More Executive "Discretion": Yemenis Get to Stay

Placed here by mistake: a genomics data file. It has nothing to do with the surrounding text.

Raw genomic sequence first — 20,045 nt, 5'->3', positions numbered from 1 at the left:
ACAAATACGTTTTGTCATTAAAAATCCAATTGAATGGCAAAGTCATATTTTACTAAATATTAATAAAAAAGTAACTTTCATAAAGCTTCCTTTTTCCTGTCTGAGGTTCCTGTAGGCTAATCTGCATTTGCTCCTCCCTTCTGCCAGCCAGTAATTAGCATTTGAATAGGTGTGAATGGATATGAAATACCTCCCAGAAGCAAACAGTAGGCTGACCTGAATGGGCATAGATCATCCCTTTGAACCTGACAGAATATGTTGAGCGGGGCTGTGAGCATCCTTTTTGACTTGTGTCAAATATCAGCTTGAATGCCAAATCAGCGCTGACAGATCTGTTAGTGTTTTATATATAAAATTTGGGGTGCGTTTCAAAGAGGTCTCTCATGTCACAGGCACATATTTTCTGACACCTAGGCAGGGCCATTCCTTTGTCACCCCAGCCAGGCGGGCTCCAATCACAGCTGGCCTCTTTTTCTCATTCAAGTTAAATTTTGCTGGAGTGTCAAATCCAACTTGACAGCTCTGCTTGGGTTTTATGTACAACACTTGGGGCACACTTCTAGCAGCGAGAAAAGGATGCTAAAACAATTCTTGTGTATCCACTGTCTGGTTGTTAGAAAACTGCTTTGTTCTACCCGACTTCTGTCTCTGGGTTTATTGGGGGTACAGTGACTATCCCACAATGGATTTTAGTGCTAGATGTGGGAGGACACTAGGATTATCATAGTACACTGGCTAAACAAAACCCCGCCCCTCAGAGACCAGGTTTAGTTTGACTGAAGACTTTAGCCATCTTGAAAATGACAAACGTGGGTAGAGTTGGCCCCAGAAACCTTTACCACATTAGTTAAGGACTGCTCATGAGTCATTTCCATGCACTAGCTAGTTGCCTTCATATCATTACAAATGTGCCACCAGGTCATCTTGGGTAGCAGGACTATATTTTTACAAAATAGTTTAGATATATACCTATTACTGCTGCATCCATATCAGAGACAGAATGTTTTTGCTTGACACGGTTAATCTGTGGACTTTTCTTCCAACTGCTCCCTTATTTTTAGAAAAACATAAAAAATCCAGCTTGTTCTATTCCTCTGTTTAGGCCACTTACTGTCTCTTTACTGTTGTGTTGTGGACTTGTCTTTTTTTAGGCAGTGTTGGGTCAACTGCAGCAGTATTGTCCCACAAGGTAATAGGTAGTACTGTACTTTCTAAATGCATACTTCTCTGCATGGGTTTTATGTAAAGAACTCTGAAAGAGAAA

The law provides relief for certain foreigners who are in the United States when war or natural disaster in their homeland prevents their return. It is called Temporary Protected Status. TPS protects the designees from deportation and grants them legal work status even if they were illegally in the country prior to the event that triggered the TPS declaration.The TPS provision has increasingly become tainted by abuse as TPS designations have been mindlessly extended for political reasons and at the pleading of foreign governments spurred by the dollars sent home by these workers. Examples of TPS abuse are Honduras and Nicaragua which have had TPS for their mostly illegal alien population from before December 1998 as a result of extensions every 18 months. The massive hurricane damage that hit in 1988 has long since ceased to be a justification for continuing the temporary protection as nationals of those countries come legally to the U.S. and return home in large numbers.So a new wrinkle appeared when the Department of Homeland Security issued on April 28 “relief measures” for Yemenis, where al-Qaeda affiliated Islamic insurgents and separatists have taken the country to the brink of civil war causing the pro-U.S. president to flee. Like TPS, the measures included extension of stay and of parole for Yemenis already here as well as work permits for Yemeni students studying here and unspecified other Yemenis.In effect, the administration is using executive powers to accomplish the same protections as the TPS designation. The only difference is that the administration was able to evade the formal notification to Congress and publication in the Congressional Record that is required when TPS is declared. This action demonstrates that the TPS process could be abolished. On the other hand, it also demonstrates that the executive – if unchecked – can rapidly extend protection to foreigners – including illegal aliens – without regard for Congress and without any need to go through a public process for indefinitely extending the protection against deportation.
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